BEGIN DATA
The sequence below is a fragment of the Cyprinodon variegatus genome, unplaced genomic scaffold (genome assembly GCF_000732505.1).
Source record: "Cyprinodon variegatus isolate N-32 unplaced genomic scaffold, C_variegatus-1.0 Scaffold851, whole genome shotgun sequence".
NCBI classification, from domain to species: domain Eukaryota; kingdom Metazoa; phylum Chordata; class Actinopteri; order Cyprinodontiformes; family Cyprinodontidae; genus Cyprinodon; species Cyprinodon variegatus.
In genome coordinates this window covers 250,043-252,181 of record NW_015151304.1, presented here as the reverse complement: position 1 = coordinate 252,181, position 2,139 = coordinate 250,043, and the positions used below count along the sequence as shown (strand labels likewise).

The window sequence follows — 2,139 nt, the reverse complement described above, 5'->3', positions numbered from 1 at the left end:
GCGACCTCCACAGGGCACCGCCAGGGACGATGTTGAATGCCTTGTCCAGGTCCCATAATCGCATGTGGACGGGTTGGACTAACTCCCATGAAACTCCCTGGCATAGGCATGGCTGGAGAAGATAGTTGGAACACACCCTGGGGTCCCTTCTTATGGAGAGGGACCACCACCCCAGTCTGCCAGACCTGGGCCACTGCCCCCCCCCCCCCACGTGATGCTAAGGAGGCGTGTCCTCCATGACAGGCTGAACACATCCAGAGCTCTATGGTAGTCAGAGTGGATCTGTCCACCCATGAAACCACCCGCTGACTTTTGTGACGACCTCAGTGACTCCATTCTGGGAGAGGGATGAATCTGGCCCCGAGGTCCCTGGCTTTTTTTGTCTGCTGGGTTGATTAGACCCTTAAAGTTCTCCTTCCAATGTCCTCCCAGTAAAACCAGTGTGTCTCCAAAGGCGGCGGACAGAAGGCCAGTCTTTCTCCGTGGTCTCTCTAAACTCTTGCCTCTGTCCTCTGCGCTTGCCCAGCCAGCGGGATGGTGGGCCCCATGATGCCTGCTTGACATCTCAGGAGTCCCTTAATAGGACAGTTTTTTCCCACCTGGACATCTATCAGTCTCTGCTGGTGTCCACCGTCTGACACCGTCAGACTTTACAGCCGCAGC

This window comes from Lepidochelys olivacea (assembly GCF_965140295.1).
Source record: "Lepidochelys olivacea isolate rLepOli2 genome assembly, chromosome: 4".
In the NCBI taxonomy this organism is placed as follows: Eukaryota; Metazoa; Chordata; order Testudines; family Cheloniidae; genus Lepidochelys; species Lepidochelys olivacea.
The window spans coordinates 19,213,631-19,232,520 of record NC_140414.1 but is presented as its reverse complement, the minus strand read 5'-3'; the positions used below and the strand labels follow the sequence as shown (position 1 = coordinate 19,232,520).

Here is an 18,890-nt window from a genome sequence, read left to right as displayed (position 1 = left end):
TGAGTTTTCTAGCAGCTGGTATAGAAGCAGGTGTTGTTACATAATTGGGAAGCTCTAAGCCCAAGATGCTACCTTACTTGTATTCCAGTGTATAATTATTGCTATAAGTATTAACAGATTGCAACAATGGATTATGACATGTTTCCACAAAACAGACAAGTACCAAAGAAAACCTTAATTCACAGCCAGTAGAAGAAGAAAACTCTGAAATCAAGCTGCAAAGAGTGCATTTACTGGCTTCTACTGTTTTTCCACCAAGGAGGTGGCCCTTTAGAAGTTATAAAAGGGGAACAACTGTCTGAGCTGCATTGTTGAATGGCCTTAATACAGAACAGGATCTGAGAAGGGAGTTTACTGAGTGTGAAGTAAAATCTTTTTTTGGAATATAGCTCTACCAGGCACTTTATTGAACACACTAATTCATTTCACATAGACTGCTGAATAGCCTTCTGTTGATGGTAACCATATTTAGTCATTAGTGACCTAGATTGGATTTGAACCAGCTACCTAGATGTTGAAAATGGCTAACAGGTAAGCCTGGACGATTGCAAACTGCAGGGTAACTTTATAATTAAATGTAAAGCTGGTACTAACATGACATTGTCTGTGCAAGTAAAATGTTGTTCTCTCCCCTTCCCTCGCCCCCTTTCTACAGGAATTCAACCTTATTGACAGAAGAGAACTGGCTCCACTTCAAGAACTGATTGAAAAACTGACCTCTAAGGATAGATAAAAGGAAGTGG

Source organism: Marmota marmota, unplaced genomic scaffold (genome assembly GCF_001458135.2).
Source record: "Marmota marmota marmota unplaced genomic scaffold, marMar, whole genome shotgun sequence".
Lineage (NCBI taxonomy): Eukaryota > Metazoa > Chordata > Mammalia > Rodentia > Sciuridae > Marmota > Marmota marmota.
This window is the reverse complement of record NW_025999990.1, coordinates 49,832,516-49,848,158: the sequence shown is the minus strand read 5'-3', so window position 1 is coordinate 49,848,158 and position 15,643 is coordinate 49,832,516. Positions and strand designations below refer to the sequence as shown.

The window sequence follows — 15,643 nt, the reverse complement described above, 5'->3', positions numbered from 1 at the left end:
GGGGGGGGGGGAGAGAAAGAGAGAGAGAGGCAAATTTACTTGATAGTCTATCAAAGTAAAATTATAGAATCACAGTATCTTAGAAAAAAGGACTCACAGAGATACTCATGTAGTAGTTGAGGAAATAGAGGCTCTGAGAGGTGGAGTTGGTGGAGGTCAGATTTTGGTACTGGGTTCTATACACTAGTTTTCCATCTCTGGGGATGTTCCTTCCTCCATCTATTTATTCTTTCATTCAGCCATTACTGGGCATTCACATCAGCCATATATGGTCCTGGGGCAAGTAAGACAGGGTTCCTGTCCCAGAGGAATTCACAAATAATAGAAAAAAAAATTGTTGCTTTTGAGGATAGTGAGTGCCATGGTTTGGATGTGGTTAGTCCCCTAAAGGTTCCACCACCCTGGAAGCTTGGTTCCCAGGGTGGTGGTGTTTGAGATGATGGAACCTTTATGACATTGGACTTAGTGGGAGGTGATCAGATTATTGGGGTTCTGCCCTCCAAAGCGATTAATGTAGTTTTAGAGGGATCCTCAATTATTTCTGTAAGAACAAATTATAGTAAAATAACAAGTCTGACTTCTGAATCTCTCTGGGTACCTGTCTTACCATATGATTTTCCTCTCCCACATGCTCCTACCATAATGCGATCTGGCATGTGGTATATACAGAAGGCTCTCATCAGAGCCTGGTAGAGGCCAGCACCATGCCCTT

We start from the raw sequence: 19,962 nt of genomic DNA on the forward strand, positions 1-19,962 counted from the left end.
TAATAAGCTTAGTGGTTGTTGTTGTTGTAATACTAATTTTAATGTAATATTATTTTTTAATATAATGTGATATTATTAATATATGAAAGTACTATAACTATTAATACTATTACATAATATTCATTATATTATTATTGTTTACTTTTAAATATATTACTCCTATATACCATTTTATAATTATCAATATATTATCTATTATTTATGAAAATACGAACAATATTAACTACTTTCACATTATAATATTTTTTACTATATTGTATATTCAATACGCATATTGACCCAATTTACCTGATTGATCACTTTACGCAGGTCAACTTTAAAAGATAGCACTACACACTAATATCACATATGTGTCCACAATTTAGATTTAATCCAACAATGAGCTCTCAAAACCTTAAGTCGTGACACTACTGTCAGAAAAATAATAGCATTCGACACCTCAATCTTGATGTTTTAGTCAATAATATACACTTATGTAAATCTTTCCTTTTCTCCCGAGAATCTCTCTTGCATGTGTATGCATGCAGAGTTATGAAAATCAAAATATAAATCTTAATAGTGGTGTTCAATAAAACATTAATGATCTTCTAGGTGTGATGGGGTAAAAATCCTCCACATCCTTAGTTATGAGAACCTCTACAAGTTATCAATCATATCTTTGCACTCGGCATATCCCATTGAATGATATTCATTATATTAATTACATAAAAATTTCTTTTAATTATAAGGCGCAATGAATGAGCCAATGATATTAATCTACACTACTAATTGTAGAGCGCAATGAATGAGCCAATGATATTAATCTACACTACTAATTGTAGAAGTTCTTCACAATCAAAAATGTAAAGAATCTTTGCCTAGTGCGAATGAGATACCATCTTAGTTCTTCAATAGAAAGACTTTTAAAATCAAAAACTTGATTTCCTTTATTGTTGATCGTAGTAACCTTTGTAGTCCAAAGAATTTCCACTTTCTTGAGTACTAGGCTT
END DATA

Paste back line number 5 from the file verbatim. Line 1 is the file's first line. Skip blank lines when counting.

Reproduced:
The window sequence follows — 2,139 nt, the reverse complement described above, 5'->3', positions numbered from 1 at the left end: